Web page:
Lars Von Kreig
Lars Von Krieg never knew his parents. Growing up in the temple of Hemidall of Leda’s largest city, his earliest memories were taking lessons from the clerics, stealing bits of food from the cooks, chasing stray cats from the temple yard, and pushing a broom as occasional punishment. When he got to the age of about seven, Lars gradually pieced together that he’d been abandoned at the temple by his mother as an infant. Eventually he understood the ramifications of this- he was definitely a bastard, and very probably the unintended consequence of the world’s oldest profession. No matter. Growing up in the temple, Lars had seen all manner of decrepitude. Homeless men often slept on piles of hay, with the indulgence of the stablemaster, and the clerics would often sit the local drunks down in a quiet room with a jug of water. When young Lars asked the clerics why they let these dirty and obscene creatures into the temple, the clerics told him that it was better that they swore and passed out under Hemidall’s roof than collapsing in their own filth in the streets.
Growing up, Lars often assumed that he would eventually become a cleric. Up until he was about thirteen he said things like “when I’m a cleric…” and such. Eventually, though, he was overtaken by wanderlust, boredom, and curiosity, and ran away from his adopted home. He didn’t have a clear reason, really. He was thirteen years old. He wandered for some time from town to town, washing dishes in taverns and sometimes stealing in order to survive. Most people didn’t give him any trouble, but one day a drunken man decided to have some fun with him. He was gathering dishes off the tables of an inn, and felt something soft and wet fall into his hair. He realized that it was a small hunk of bread, dripping with beer, and in the corner a red-nosed man was laughing at him. The main pulled off another bit of bread, soaked it in his drink, and flung it at the boy. The missile hit him on his lower neck, and fell inside his collar. The man whooped stupidly, drunk enough that such simple sport warranted such a guffaw. He slapped his knees and readied another.
Without thinking much, Lars took up a tankard, and smashed it into the drunk’s face. The entire common room seemed to stop, and stared at him. Lars withdrew the tankard, raised his arm, and hit the man again and again, until his face was a bloody mess. That night, the inn’s owner beat him severly, threw him onto the street, and told him never to return. Lars, weirdly, had enjoyed the experiece. He knew that the man had been an ass, that flicking food onto a serving boy was uncalled for. He tried to feel sorry, but didn’t. That night, he collapsed in a stable without asking the owner if he could stay. That morning, he found an old man standing above him, asking him how on earth he’d gotten so bloody, and why he was in his stable. Lars, not having enough energy to lie, told him the truth. The man hoisted him up- he was surprisingly strong for such an old, gray fellow, and told him to get cleaned up. The old man, as it turned out, was a retired paladin named Victor Von Krieg who now made his living as a blacksmith. Victor had, in his youth ridden on several missions in service of the Church of Hemidall. Victor had been to Lars’ temple before, and had passing familiarity with a few of the clerics who resided there. Victor attributed to providence the fact that Lars had ended up in his stable, and sent word to the major temple that their boy was safe. Lars exhibited a great deal of curiosity about the old man’s war career and weaponry, and Victor was happy to oblige him, ruminating fondly about when he’d faced down and slain an Orc cheiftan, about the time he and his company were outnumbered five to one by feral shifting wolf-people, and about adventuring in the Moratz Jungle and the Stormhammer Mountains. He taught Lars how to hold a sword, ride a horse and don armor. In return, Lars shoed and groomed horses, cleaned the stable, and learned to make simple things on the forge.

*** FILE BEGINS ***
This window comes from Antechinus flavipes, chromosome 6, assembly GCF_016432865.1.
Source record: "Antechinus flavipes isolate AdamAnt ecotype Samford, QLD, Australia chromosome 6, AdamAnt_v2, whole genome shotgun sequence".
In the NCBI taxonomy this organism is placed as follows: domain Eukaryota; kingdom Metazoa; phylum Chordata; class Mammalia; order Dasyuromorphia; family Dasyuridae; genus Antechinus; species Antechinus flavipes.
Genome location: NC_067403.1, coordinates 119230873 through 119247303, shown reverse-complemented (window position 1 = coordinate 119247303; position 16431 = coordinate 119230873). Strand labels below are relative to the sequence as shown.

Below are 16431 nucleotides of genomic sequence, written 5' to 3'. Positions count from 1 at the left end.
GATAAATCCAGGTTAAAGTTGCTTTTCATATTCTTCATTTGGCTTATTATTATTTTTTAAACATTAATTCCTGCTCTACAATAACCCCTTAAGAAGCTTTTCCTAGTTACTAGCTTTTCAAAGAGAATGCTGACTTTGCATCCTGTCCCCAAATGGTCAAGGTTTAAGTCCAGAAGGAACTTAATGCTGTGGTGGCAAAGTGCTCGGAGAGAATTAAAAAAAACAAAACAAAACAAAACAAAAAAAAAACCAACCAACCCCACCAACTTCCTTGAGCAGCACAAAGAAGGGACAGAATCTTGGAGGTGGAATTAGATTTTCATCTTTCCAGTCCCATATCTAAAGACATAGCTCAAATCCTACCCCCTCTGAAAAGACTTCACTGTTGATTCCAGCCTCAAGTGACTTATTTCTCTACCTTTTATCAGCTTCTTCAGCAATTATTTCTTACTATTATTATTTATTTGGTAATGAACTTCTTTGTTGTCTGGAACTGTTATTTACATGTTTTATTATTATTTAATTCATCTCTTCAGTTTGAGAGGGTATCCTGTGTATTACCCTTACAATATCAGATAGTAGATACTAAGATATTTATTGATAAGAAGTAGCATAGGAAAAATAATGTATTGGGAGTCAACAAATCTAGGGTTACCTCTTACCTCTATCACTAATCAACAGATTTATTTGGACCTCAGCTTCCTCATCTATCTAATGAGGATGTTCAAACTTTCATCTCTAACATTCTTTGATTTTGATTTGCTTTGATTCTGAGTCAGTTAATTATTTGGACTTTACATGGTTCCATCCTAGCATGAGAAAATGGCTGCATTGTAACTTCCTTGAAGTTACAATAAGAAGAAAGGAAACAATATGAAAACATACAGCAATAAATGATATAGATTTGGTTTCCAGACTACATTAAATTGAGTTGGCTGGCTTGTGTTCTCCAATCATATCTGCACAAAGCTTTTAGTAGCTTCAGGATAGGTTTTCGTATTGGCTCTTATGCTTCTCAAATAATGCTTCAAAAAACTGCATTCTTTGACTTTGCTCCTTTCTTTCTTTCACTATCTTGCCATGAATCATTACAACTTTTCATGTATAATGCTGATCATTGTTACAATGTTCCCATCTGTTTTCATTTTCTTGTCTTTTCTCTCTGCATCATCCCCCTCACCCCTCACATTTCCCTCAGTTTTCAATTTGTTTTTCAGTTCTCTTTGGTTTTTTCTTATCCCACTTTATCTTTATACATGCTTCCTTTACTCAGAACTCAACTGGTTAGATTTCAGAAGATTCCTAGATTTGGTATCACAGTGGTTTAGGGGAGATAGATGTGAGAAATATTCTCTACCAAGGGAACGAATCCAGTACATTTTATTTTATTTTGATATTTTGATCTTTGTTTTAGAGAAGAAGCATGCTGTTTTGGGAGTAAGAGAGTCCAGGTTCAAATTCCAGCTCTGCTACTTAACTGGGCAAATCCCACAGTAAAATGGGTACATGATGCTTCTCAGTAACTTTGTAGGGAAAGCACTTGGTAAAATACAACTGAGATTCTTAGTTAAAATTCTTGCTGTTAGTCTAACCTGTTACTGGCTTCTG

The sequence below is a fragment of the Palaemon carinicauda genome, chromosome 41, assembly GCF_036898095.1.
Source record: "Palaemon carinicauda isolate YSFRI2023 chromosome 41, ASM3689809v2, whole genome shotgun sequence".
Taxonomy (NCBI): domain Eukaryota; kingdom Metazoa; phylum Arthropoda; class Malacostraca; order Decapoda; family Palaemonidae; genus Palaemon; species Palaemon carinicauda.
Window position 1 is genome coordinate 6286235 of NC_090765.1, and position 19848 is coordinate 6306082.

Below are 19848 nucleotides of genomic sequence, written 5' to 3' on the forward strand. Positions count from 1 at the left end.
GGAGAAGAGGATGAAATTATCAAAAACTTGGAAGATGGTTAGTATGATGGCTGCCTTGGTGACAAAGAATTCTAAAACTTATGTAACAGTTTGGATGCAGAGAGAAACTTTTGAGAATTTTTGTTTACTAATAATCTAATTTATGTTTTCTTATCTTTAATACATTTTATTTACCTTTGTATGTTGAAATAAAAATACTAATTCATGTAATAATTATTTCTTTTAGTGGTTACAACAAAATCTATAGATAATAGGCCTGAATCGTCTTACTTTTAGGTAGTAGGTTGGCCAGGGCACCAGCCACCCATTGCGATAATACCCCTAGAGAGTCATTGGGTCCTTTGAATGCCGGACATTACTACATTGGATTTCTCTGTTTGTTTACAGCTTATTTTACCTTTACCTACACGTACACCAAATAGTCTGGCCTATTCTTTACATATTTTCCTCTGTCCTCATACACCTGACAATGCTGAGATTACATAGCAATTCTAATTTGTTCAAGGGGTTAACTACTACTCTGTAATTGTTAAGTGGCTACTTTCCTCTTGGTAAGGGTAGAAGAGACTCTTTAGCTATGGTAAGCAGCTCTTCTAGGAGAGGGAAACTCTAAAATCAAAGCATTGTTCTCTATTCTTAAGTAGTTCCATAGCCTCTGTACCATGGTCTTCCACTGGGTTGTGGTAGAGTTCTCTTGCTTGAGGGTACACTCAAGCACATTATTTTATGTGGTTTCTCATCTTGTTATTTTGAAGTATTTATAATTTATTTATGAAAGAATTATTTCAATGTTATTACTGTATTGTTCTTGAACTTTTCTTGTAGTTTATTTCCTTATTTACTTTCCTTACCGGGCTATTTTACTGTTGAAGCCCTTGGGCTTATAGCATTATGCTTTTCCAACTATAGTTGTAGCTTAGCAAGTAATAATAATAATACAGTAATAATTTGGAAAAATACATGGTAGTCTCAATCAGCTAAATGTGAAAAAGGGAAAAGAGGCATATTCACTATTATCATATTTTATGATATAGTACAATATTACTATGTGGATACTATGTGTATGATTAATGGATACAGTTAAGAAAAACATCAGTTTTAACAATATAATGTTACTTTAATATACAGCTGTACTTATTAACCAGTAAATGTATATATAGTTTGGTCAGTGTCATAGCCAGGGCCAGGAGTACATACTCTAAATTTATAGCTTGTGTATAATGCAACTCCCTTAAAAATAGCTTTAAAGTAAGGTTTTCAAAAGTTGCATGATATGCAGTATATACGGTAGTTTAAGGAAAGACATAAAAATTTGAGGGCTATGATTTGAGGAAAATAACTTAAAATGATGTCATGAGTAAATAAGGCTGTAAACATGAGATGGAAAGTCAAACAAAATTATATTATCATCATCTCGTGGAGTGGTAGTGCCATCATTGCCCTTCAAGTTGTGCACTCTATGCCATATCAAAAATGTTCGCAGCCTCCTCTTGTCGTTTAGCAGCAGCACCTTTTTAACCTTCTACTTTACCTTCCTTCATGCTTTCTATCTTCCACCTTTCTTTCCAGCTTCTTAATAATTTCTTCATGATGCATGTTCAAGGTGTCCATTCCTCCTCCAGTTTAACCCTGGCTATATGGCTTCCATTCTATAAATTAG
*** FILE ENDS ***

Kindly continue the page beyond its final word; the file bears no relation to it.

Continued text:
This continued for seven years until Lars, one day, found Victor slumped over a book. The old man died in his armchair, reading a historical account. It was up to Lars to arrange for burial, and to go through all of his things. As he cleaned out the old man’s desk, he found a curiously carved box. In it was a small amulet with a note. It read: “Lars- if you have found this, it means that I have rejoined Hemidall after a lifetime of service. Do what you will with the rest of my possessions, but it is very important that you have this. Victor.” Except for the amulet, Lars kept none of the old knight’s things. He did not know where to go for direction, but he knew that he was not destined to be a cleric. He would serve, yes, and aide others, yes, but he would do it with a sword in his hand and a horse beneath him, as old Victor did. Leaving his mentor behind, Lars returned to the city of his birth, finding the temple much the same as it was seven years before, and announced that he wished to become a paladin.
Lars is now twenty years old, an initiate paladin, and often hangs out in taverns hoping to find groups of trustworthy adventurers.